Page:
For any , define . Applying the It formula to yields
Note that by (2.5), for . By the Fubini theorem and a substitution technique, we have
Noting that , we have , which implies that for all ,
Hence, there exists
By (3.4) and (3.7), we have
Choosing sufficiently small such that , by (3.8) we have , which implies that as .*Step 2 (Proof of (1.2)). *Define
By the Itô formula and (3.2),
where
is a continuous local martingale with . Similar to (3.7), there exists
By (3.10), (3.12), noting that ,
By Lemma 2.3, we have
which implies the required assertions.

#### 4. Further Result

In Theorem 3.1, it is not convenient to check condition (3.2) since it is not related to coefficients and explicitly. To make our theory more applicable, let us impose the following assumption on coefficients and .

*Assumption 4.1. *There exist positive constants , , , , , and nonnegative constants , , , , , , , , , such that for any , ,
where , , , and .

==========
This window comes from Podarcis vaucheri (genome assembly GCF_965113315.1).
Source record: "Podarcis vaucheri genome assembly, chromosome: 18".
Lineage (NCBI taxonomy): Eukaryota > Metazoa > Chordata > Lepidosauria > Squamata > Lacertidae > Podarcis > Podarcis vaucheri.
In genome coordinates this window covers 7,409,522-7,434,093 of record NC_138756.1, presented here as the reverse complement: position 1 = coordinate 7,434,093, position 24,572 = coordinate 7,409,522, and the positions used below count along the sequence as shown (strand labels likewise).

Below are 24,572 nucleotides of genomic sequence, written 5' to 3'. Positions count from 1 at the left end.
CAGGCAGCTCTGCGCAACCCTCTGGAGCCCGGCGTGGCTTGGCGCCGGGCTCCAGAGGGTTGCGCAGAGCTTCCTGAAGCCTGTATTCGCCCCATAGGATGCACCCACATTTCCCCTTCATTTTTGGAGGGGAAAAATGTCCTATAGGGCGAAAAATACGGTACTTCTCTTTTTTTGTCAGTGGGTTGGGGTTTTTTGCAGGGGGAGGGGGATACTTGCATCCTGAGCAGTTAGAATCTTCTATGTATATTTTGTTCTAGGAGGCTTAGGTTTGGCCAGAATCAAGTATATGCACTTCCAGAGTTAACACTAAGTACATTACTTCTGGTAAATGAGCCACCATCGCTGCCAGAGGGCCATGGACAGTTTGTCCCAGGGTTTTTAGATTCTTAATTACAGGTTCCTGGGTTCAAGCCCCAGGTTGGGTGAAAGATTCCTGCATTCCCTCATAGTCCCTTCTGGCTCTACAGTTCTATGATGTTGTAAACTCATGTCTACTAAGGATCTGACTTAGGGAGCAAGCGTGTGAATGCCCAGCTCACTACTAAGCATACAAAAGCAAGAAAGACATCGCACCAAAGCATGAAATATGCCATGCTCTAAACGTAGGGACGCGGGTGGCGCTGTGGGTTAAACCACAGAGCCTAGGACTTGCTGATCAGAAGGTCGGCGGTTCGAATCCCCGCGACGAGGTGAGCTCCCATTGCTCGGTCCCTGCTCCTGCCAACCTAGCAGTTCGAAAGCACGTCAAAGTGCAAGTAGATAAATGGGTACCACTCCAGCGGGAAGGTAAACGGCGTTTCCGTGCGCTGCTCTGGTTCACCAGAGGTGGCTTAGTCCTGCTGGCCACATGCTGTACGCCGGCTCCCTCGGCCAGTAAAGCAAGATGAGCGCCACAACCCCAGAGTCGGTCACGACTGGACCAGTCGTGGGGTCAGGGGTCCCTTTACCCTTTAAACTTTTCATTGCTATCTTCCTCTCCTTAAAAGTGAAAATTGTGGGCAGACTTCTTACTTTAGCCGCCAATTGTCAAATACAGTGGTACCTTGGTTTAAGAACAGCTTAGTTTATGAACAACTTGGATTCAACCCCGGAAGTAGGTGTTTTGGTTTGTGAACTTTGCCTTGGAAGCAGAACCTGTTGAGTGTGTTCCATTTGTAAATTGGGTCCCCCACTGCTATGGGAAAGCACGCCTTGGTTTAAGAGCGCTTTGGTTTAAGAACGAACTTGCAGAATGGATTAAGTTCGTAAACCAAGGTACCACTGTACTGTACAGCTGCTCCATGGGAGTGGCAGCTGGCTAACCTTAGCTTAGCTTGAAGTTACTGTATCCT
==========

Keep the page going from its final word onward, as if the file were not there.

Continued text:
We also need the following lemma.

Lemma 4.2. *Let . Assume that , are nonnegative constants such that , and where
**
then, there is such that for all ,
*

*Proof. *Noting that choose the constant such that
If we can show that for any , then the inequality
holds. Let This is equivalent to prove that

For all , there exists . By and , we have .

For all , there exists . To prove , we consider three cases of , respectively.*Case 1. *. By , we have and . Then there exists .*Case 2. *. By , we have and . Noting , we obtain .*Case 3. *. Without the loss of generality, we assume that . Obviously, on the derivative function has a unique null point . We can compute that
Since and , we know that
By (4.8) and (4.9), we obtain that . Then we have that for any , . The proof is completed.

For the purpose of simplicity, we introduce the following notations:

Then the following theorem follows.

Theorem 4.3. *Let Assumptions 2.2 and 4.1 hold. Assume that
**
where is defined by Lemma 4.2 except that is replaced by . For any
**
where
**